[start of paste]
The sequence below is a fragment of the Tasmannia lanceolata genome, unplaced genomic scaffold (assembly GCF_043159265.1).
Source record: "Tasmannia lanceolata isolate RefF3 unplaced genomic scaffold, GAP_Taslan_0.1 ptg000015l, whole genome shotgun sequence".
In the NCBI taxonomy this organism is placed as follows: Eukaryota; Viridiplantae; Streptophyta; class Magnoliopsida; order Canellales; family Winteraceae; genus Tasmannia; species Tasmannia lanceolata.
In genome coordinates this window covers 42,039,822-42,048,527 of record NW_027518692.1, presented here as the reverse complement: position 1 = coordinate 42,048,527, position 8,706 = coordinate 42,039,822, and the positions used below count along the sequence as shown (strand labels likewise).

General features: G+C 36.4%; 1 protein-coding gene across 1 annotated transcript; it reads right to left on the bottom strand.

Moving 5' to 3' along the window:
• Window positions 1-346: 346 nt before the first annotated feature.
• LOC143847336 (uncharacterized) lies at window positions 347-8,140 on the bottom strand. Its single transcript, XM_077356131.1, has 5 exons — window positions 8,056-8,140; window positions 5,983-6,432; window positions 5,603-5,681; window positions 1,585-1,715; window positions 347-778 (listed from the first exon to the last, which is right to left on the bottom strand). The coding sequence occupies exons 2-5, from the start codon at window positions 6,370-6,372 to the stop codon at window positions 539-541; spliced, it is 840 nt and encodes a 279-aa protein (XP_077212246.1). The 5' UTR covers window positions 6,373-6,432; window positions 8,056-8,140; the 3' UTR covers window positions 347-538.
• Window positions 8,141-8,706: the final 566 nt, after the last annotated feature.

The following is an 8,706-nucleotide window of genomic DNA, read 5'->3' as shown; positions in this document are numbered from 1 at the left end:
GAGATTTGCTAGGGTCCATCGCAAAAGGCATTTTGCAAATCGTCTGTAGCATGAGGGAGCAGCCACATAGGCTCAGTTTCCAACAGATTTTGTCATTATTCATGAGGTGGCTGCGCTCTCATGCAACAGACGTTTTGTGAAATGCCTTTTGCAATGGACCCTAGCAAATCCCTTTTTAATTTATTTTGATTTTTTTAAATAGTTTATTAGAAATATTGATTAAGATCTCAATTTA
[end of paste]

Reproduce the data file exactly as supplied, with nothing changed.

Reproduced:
The sequence below is a fragment of the Tasmannia lanceolata genome, unplaced genomic scaffold (assembly GCF_043159265.1).
Source record: "Tasmannia lanceolata isolate RefF3 unplaced genomic scaffold, GAP_Taslan_0.1 ptg000015l, whole genome shotgun sequence".
In the NCBI taxonomy this organism is placed as follows: Eukaryota; Viridiplantae; Streptophyta; class Magnoliopsida; order Canellales; family Winteraceae; genus Tasmannia; species Tasmannia lanceolata.
In genome coordinates this window covers 42,039,822-42,048,527 of record NW_027518692.1, presented here as the reverse complement: position 1 = coordinate 42,048,527, position 8,706 = coordinate 42,039,822, and the positions used below count along the sequence as shown (strand labels likewise).

General features: G+C 36.4%; 1 protein-coding gene across 1 annotated transcript; it reads right to left on the bottom strand.

Moving 5' to 3' along the window:
• Window positions 1-346: 346 nt before the first annotated feature.
• LOC143847336 (uncharacterized) lies at window positions 347-8,140 on the bottom strand. Its single transcript, XM_077356131.1, has 5 exons — window positions 8,056-8,140; window positions 5,983-6,432; window positions 5,603-5,681; window positions 1,585-1,715; window positions 347-778 (listed from the first exon to the last, which is right to left on the bottom strand). The coding sequence occupies exons 2-5, from the start codon at window positions 6,370-6,372 to the stop codon at window positions 539-541; spliced, it is 840 nt and encodes a 279-aa protein (XP_077212246.1). The 5' UTR covers window positions 6,373-6,432; window positions 8,056-8,140; the 3' UTR covers window positions 347-538.
• Window positions 8,141-8,706: the final 566 nt, after the last annotated feature.

The following is an 8,706-nucleotide window of genomic DNA, read 5'->3' as shown; positions in this document are numbered from 1 at the left end:
GAGATTTGCTAGGGTCCATCGCAAAAGGCATTTTGCAAATCGTCTGTAGCATGAGGGAGCAGCCACATAGGCTCAGTTTCCAACAGATTTTGTCATTATTCATGAGGTGGCTGCGCTCTCATGCAACAGACGTTTTGTGAAATGCCTTTTGCAATGGACCCTAGCAAATCCCTTTTTAATTTATTTTGATTTTTTTAAATAGTTTATTAGAAATATTGATTAAGATCTCAATTTA